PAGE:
(* This is a provisional translation by an external company for reference purpose only. The original text is in Japanese.)
Press Conference by Minister for Foreign Affairs Hirofumi Nakasone
Date: Tuesday, September 15, 2009, 10:55 a.m.
Place: Briefing Room, Ministry of Foreign Affairs
- Opening Statement
- Confirmation at the IAEA General Conference of Ambassador Amano's Appointment as the Next IAEA Director General
- The Northern Territories Issue
- Realignment of the US Forces in Japan
- TV Asahi's report regarding the Indonesian Koto Panjang Dam Project Lawsuit
1. Opening Statement
Confirmation at the IAEA General Conference of Ambassador Amano's Appointment as the Next IAEA Director General
The 53rd IAEA General Conference, being held from September 14 in Vienna, officially confirmed the appointment of Mr. Yukiya Amano, Ambassador in charge of Nuclear Non-proliferation and Nuclear Energy as the next Director General of the IAEA.
The IAEA is an international organization that plays an extremely important role in the international community including Japan. The official confirmation of Ambassador Amano's appointment as the next Director General is truly delightful.
I expect that Ambassador Amano will cooperate with all member nations to advance non-proliferation and the peaceful use of nuclear energy, and that he will carry out his responsibilities fully.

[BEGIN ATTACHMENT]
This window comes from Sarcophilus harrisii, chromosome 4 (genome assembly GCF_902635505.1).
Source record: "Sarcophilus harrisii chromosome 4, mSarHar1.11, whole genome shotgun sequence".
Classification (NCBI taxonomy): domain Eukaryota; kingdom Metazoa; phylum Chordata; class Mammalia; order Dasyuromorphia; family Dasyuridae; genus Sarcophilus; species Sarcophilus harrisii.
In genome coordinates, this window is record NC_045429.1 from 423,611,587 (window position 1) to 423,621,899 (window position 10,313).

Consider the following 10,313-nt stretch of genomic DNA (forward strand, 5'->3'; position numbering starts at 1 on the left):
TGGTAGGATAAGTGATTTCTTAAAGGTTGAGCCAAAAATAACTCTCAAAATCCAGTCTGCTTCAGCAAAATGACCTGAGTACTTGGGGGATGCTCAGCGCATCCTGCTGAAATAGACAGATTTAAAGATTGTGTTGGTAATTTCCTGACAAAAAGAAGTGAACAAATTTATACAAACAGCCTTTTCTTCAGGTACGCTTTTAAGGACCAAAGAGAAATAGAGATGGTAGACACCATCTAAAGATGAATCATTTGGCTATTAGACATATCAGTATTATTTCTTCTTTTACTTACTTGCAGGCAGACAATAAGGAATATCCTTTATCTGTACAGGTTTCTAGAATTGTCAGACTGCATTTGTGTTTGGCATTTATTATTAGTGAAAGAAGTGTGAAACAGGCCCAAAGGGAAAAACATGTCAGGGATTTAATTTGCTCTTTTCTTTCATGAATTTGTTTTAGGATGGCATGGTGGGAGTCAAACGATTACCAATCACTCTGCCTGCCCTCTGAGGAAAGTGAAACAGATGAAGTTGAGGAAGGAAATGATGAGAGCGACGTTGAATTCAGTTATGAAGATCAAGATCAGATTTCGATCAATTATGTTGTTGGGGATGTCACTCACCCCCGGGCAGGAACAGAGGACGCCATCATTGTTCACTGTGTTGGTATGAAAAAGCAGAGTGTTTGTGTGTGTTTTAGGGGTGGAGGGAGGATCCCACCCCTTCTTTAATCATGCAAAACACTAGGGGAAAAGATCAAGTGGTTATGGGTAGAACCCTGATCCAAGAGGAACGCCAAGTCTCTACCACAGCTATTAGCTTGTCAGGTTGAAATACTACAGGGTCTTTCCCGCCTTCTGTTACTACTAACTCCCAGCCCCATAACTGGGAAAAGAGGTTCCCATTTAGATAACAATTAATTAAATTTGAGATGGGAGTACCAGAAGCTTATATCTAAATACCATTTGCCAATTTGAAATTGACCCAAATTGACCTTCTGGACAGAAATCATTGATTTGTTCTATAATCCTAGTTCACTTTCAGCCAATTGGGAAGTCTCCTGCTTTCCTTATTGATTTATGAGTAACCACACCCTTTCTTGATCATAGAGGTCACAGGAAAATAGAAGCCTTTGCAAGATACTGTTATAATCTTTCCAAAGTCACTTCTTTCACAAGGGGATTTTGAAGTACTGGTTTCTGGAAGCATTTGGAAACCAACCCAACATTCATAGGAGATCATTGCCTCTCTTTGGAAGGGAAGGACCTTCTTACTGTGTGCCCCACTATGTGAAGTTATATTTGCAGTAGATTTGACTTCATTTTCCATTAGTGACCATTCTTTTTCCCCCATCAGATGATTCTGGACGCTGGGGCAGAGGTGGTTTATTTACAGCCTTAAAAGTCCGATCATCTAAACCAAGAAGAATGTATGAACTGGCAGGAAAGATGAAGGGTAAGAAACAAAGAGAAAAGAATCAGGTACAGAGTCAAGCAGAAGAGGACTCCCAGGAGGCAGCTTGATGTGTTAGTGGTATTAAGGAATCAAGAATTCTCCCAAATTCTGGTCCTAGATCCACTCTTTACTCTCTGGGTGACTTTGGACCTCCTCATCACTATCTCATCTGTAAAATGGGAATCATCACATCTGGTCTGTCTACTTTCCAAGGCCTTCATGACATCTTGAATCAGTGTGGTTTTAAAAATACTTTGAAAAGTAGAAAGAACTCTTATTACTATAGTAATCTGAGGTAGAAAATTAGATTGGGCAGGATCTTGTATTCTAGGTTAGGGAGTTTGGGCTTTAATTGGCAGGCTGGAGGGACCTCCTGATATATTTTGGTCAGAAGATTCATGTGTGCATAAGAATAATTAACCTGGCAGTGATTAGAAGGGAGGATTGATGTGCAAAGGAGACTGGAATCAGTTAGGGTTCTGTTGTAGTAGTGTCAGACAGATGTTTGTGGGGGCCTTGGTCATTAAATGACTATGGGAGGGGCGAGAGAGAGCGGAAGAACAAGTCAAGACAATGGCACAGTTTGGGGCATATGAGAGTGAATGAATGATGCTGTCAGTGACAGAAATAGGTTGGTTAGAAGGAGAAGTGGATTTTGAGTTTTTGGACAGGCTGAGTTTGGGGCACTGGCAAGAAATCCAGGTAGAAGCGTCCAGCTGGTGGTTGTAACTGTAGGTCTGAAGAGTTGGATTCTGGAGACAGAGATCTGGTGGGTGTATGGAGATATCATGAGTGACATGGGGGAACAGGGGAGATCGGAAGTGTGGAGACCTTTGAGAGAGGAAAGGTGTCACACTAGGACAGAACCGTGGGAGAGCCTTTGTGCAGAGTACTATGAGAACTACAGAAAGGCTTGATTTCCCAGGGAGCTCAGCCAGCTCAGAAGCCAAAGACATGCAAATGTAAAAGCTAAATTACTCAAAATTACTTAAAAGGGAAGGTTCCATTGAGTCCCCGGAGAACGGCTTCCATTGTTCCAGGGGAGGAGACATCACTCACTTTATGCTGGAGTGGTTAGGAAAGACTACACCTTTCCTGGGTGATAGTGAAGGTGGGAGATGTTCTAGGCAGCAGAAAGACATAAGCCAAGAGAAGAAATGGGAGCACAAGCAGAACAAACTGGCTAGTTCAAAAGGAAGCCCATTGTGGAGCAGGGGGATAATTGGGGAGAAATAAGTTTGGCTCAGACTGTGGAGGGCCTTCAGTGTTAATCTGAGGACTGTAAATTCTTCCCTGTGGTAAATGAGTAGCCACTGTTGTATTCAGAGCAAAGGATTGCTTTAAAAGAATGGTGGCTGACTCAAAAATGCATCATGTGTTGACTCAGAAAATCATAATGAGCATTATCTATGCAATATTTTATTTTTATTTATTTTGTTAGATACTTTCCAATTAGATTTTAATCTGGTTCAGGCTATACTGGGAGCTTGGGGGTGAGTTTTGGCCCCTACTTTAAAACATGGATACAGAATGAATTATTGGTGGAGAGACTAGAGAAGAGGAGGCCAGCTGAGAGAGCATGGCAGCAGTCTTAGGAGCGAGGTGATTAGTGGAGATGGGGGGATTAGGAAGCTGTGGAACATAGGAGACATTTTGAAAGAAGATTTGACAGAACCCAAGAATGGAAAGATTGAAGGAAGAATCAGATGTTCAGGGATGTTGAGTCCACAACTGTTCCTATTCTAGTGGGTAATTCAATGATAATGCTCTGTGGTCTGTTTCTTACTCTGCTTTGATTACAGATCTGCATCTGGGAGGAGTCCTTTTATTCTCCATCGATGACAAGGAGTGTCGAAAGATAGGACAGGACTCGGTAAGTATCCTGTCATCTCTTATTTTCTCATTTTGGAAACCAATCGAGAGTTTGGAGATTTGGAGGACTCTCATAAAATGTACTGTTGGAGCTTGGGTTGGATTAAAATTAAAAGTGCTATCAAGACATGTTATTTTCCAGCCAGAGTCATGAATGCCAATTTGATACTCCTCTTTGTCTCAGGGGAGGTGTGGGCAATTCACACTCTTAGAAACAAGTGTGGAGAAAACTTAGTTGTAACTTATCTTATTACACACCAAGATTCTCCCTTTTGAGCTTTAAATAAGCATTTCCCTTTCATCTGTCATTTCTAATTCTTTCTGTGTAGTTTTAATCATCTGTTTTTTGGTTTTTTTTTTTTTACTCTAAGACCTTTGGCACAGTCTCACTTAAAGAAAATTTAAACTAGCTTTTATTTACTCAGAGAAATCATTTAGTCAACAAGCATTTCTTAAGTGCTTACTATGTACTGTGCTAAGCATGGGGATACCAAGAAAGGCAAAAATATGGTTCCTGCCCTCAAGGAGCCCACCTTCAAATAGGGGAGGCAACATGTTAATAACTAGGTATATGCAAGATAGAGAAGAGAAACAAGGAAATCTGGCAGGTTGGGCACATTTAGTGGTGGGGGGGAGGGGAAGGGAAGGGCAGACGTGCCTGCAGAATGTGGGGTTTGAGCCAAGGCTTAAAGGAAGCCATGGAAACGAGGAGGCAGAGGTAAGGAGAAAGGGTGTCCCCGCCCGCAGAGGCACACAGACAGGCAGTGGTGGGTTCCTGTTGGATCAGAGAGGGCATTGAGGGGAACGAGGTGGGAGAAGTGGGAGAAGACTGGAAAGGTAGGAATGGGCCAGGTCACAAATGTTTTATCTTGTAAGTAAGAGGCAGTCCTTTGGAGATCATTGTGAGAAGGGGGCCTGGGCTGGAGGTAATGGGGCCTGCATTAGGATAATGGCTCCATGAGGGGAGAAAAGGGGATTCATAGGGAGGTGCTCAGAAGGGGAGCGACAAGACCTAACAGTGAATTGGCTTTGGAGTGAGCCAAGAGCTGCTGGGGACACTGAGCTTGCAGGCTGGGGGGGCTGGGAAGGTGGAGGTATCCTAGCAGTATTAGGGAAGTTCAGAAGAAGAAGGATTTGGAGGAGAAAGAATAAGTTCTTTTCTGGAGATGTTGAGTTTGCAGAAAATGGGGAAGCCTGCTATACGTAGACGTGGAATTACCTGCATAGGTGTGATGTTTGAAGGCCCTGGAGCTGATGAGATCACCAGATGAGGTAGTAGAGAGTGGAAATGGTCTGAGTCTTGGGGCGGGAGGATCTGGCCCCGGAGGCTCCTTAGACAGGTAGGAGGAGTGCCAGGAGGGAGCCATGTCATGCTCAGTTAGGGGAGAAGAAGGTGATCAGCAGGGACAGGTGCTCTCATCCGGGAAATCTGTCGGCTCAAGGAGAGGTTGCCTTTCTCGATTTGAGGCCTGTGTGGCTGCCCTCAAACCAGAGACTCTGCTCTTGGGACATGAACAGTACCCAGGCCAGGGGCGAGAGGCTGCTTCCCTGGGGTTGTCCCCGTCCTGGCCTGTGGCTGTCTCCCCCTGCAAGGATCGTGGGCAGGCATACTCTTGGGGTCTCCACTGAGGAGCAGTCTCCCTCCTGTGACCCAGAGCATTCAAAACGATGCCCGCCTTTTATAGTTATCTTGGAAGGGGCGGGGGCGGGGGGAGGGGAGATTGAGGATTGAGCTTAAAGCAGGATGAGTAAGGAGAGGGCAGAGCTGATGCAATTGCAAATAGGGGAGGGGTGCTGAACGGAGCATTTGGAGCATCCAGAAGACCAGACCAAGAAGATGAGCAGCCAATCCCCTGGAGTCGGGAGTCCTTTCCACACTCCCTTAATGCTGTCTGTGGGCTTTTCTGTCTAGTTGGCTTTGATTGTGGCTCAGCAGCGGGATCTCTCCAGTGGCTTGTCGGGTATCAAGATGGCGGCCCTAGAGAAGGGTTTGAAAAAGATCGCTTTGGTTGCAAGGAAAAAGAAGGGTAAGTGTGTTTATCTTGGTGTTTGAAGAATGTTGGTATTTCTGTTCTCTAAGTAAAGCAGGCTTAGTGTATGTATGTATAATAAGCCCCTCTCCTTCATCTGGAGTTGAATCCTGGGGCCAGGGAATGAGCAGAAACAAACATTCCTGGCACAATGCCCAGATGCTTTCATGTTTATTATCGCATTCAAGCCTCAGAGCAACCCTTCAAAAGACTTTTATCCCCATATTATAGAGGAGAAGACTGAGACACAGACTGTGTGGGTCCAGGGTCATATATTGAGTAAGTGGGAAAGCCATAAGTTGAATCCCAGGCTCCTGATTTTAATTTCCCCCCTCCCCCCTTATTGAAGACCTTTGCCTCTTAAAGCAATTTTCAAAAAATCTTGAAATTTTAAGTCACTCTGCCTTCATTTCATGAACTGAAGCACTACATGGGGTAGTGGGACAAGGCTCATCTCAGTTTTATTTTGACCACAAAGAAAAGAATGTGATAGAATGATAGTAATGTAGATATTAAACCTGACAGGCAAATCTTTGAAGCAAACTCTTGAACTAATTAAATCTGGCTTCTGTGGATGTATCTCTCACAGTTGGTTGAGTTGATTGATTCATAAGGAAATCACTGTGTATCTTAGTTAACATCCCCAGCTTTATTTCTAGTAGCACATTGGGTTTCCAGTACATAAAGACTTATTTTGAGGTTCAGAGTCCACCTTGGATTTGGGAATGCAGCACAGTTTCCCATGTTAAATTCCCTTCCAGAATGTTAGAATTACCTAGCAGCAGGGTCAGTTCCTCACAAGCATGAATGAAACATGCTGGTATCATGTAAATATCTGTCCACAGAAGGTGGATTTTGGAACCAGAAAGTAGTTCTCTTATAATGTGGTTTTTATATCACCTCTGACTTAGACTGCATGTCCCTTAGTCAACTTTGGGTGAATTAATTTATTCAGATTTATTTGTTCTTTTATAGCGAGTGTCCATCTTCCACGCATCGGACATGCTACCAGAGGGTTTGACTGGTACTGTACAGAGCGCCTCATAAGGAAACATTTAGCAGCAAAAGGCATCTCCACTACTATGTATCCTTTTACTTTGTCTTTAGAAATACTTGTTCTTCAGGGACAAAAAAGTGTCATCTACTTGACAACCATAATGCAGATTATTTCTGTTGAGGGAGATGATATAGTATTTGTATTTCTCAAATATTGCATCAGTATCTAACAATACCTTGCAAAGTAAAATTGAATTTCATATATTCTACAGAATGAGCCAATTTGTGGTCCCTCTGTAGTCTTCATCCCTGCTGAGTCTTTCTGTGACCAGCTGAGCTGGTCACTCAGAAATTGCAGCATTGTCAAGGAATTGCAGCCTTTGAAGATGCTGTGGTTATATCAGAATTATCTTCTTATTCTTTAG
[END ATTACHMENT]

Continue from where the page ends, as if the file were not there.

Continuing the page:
As for Japan, as a model for the peaceful use of nuclear energy, we will contribute proactively even more than before to the activities of the IAEA.
2. The Northern Territories Issue
As the Aso Administration comes to an end, I would like to ask about Japan-Russia relations, with particular regard to the Northern Territories. Under the Aso Administration, starting with a Foreign Ministers' meeting with Russian Minister of Foreign Affairs Sergey Lavrov and followed by meetings in Lima and L'Aquila, various meetings have been held on this matter at the summit level. However, it has been pointed out that these have not resulted in significant developments. How would you sum up the Aso Administration's series of negotiations regarding the Northern Territories? Additionally, President Hatoyama of the Democratic Party of Japan stated in an interview with some members of the press yesterday that he wanted to generate some sort of a development within the next six months to a year. Do you have any expectations of the next administration regarding the Northern Territories issue?
The Northern Territories issue is of paramount importance to Japan and resolving this issue has been a challenge for a long time. It is unfortunate that we were not able to realize any significant changes during the Aso Administration and as the Minister for Foreign Affairs, being responsible for this issue, I have many different feelings on this matter.
Led by Prime Minister Aso, we have also made efforts toward the resolution of this issue through frequent talks with the Russian head of state. The Russian side is also willing to continue with further talks, so I hope that the next administration will be able to make progress as soon as possible-there is some talk of a period of six months-and I ask them to work toward a complete resolution.
3. Realignment of the US Forces in Japan